By Shannon Boklaschuk
An acclaimed University of Saskatchewan (USask) graduate program that has helped launch the careers of award-winning writers from Canada and beyond is celebrating its 10th anniversary this year.
The MFA in Writing Program, housed in the Department of English in USask’s College of Arts and Science, has been lauded for pairing students with established writers for mentorship opportunities.
“From what I can see, it has worked very well: authors get to work with highly motivated students and supplement their incomes at the same time, and the students get the mentorship of many of Saskatchewan’s finest writers,” said USask Professor Emeritus Dr. Bob Calder (BA’63, MA’65), one of the founders of the MFA in Writing Program. “In this way, the writing community feels, I think, some ownership of the program.”
For current student Brandon Fick, the mentorship piece is the best part of the MFA in Writing Program. Fick is working with Saskatoon novelist and USask alumnus Guy Vanderhaeghe (BA’71, Arts’72, MA’75, DLitt’72), an Officer of the Order of Canada and a Governor General’s Literary Award winner who is best known for his books The Englishman’s Boy, The Last Crossing and A Good Man.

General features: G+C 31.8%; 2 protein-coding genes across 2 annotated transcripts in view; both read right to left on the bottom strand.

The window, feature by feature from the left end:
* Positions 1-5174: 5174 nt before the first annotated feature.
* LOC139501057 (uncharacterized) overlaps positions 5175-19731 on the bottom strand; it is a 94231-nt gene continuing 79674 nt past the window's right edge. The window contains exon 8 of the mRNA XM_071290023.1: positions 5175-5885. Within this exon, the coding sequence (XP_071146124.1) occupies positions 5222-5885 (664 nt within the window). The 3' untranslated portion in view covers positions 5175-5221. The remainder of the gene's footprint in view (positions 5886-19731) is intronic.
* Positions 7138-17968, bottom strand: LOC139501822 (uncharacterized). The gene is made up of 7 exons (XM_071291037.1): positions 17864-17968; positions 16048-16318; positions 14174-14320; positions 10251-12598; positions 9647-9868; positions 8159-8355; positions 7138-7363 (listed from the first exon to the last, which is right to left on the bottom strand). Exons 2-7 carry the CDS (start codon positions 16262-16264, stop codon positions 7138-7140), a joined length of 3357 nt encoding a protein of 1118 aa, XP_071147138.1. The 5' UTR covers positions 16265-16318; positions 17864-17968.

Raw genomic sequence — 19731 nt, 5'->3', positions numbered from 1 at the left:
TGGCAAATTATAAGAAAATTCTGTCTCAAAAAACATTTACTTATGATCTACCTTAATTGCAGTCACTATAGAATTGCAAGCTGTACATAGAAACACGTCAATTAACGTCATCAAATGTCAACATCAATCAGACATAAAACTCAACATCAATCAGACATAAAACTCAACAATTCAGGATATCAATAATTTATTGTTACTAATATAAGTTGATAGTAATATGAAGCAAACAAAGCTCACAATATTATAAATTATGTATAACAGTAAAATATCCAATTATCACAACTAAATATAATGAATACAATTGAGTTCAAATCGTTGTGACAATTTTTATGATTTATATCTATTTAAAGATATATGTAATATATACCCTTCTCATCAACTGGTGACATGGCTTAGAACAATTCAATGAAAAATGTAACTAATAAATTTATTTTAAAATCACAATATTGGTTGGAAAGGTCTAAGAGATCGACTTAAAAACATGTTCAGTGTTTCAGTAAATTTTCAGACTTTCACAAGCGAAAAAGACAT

“I don’t want to say this is a dream come true, but it’s pretty close,” said Fick, who grew up in Lanigan, Sask., and earned a Bachelor of Arts (honours) degree in English at USask in 2020. “This couldn’t have happened outside the MFA program.”
Fellow student Özten Shebahkeget, who grew up in Winnipeg’s North End area, earned a bachelor’s degree in English at the University of Winnipeg before joining USask’s MFA in Writing Program last fall. She recently began a mentorship with celebrated Métis writer Katherena Vermette, author of The Break, and will spend the summer working on a poetry thesis under Vermette’s guidance.
“To learn and work with a writer who I admire and who grew up in the same neighbourhood as me has been a great experience,” said Shebahkeget.
Calder said the MFA in Writing Program wouldn’t have been created a decade ago if not for “the conviction and commitment” of USask President Peter Stoicheff, then vice-dean of humanities and fine arts in the College of Arts and Science. Stoicheff, Calder and USask employee and alumna Sabrina Kehoe (BA’94, MA’00) formed a committee that surveyed other writing programs at Canadian universities and met with representatives from Saskatchewan’s active writing community. Others at USask also helped bring the program to fruition.